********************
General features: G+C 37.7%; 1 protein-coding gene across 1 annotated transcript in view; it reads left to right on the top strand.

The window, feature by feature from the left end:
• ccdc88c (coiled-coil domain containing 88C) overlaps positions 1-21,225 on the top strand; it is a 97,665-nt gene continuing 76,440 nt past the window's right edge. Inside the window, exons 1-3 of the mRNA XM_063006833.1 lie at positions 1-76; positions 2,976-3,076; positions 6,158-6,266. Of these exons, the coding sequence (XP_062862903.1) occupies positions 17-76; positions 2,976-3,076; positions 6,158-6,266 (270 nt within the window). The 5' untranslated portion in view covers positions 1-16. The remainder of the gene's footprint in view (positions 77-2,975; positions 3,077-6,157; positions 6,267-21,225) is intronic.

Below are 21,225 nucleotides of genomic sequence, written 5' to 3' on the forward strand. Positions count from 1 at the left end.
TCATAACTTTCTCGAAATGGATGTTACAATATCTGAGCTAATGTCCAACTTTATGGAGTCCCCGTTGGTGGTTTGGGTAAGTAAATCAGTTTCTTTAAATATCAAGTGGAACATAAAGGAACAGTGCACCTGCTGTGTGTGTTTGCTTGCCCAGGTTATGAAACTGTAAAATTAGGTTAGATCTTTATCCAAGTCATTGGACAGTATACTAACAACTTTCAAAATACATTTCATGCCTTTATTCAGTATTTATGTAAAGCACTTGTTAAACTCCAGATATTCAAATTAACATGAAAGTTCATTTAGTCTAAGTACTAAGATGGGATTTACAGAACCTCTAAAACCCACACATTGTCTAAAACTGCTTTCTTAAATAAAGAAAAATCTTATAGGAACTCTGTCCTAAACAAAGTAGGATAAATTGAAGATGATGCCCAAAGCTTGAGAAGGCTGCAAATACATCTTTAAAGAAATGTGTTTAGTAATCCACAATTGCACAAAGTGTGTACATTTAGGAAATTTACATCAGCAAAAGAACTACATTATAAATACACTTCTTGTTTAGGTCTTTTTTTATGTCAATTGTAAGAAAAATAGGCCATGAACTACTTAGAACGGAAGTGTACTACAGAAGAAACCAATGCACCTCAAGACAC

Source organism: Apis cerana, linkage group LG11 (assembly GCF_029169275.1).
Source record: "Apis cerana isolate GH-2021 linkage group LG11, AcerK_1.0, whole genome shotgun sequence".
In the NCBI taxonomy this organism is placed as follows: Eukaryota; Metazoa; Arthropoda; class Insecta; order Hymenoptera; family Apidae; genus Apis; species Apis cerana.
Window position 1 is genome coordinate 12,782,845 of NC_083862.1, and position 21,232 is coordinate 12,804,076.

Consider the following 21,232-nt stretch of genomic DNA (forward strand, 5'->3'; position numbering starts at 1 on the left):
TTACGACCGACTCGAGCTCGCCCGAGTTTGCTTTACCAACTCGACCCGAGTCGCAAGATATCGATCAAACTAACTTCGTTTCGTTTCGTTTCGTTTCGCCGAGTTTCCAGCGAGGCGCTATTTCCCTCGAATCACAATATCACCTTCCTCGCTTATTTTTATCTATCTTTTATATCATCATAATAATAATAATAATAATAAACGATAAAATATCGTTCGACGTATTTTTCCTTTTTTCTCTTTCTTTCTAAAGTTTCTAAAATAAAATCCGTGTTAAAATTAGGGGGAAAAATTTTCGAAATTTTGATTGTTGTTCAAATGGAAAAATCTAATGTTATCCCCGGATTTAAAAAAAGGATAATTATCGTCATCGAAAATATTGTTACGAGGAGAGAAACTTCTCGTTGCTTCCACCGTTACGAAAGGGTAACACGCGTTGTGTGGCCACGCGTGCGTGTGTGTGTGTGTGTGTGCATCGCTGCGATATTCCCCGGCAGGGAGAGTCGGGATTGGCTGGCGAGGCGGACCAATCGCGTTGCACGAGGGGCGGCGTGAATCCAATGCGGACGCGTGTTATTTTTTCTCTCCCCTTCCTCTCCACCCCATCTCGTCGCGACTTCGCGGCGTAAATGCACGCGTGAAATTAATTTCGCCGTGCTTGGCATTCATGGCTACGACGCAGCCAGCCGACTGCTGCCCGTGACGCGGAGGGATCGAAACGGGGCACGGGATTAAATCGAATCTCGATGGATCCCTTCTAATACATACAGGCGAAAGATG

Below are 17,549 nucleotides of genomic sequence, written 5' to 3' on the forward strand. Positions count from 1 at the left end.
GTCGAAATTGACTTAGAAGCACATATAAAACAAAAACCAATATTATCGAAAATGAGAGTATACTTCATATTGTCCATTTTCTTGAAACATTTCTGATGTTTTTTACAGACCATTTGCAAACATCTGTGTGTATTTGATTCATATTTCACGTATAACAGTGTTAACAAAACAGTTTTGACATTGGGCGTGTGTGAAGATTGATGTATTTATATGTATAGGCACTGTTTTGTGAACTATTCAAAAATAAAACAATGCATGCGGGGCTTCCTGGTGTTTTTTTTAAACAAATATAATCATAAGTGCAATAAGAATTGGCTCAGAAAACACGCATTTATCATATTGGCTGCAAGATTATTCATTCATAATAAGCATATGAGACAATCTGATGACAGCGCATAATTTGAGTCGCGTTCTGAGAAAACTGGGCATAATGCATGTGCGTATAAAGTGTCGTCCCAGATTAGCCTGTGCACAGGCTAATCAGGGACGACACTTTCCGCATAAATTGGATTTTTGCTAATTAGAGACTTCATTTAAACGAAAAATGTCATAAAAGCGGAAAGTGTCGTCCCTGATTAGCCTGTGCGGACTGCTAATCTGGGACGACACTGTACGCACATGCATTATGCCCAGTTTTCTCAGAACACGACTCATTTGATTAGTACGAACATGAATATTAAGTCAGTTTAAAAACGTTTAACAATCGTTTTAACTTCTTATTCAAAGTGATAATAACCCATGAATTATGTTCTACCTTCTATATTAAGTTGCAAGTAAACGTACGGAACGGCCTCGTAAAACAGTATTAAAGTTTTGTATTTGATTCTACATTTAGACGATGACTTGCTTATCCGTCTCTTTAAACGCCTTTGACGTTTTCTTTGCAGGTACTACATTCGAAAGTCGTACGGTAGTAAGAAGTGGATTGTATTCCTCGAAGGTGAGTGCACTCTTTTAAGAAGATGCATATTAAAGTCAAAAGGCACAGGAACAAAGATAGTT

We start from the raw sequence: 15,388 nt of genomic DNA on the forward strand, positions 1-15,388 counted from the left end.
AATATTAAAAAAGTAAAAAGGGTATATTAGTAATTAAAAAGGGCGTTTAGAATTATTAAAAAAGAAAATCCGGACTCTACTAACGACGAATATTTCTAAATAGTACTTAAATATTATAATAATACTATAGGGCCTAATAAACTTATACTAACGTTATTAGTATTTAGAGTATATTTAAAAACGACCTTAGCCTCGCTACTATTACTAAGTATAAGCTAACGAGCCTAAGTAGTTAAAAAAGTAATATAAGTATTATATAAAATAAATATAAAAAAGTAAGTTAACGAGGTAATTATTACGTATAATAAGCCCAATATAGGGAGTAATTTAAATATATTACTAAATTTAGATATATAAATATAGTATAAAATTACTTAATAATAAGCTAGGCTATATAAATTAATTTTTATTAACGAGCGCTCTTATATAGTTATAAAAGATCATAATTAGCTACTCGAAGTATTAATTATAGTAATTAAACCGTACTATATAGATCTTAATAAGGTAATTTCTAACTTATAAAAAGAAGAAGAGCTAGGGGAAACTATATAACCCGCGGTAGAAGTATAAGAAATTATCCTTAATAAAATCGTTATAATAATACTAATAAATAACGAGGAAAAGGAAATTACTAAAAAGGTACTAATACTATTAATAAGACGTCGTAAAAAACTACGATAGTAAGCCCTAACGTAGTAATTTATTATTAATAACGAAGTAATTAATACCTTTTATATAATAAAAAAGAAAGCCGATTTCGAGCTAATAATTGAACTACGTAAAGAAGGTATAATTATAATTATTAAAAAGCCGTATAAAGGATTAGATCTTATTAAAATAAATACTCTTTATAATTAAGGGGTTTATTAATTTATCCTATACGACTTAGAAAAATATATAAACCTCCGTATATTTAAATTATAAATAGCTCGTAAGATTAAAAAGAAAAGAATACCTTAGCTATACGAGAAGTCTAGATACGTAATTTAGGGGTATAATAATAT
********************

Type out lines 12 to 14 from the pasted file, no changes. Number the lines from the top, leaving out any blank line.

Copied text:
Below are 17,549 nucleotides of genomic sequence, written 5' to 3' on the forward strand. Positions count from 1 at the left end.
GTCGAAATTGACTTAGAAGCACATATAAAACAAAAACCAATATTATCGAAAATGAGAGTATACTTCATATTGTCCATTTTCTTGAAACATTTCTGATGTTTTTTACAGACCATTTGCAAACATCTGTGTGTATTTGATTCATATTTCACGTATAACAGTGTTAACAAAACAGTTTTGACATTGGGCGTGTGTGAAGATTGATGTATTTATATGTATAGGCACTGTTTTGTGAACTATTCAAAAATAAAACAATGCATGCGGGGCTTCCTGGTGTTTTTTTTAAACAAATATAATCATAAGTGCAATAAGAATTGGCTCAGAAAACACGCATTTATCATATTGGCTGCAAGATTATTCATTCATAATAAGCATATGAGACAATCTGATGACAGCGCATAATTTGAGTCGCGTTCTGAGAAAACTGGGCATAATGCATGTGCGTATAAAGTGTCGTCCCAGATTAGCCTGTGCACAGGCTAATCAGGGACGACACTTTCCGCATAAATTGGATTTTTGCTAATTAGAGACTTCATTTAAACGAAAAATGTCATAAAAGCGGAAAGTGTCGTCCCTGATTAGCCTGTGCGGACTGCTAATCTGGGACGACACTGTACGCACATGCATTATGCCCAGTTTTCTCAGAACACGACTCATTTGATTAGTACGAACATGAATATTAAGTCAGTTTAAAAACGTTTAACAATCGTTTTAACTTCTTATTCAAAGTGATAATAACCCATGAATTATGTTCTACCTTCTATATTAAGTTGCAAGTAAACGTACGGAACGGCCTCGTAAAACAGTATTAAAGTTTTGTATTTGATTCTACATTTAGACGATGACTTGCTTATCCGTCTCTTTAAACGCCTTTGACGTTTTCTTTGCAGGTACTACATTCGAAAGTCGTACGGTAGTAAGAAGTGGATTGTATTCCTCGAAGGTGAGTGCACTCTTTTAAGAAGATGCATATTAAAGTCAAAAGGCACAGGAACAAAGATAGTT

We start from the raw sequence: 15,388 nt of genomic DNA on the forward strand, positions 1-15,388 counted from the left end.